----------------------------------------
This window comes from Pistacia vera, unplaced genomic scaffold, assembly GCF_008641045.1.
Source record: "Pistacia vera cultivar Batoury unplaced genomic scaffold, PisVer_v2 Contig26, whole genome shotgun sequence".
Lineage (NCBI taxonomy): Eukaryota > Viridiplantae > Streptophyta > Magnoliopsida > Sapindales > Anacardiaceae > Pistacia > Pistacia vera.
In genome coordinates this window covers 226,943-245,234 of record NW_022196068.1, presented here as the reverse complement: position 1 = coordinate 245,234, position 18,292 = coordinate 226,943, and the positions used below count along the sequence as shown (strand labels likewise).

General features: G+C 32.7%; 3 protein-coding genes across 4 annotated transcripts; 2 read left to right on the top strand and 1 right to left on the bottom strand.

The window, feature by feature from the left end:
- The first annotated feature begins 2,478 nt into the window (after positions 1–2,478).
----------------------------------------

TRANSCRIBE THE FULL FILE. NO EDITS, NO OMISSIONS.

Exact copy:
This window comes from Pistacia vera, unplaced genomic scaffold, assembly GCF_008641045.1.
Source record: "Pistacia vera cultivar Batoury unplaced genomic scaffold, PisVer_v2 Contig26, whole genome shotgun sequence".
Lineage (NCBI taxonomy): Eukaryota > Viridiplantae > Streptophyta > Magnoliopsida > Sapindales > Anacardiaceae > Pistacia > Pistacia vera.
In genome coordinates this window covers 226,943-245,234 of record NW_022196068.1, presented here as the reverse complement: position 1 = coordinate 245,234, position 18,292 = coordinate 226,943, and the positions used below count along the sequence as shown (strand labels likewise).

General features: G+C 32.7%; 3 protein-coding genes across 4 annotated transcripts; 2 read left to right on the top strand and 1 right to left on the bottom strand.

The window, feature by feature from the left end:
- The first annotated feature begins 2,478 nt into the window (after positions 1–2,478).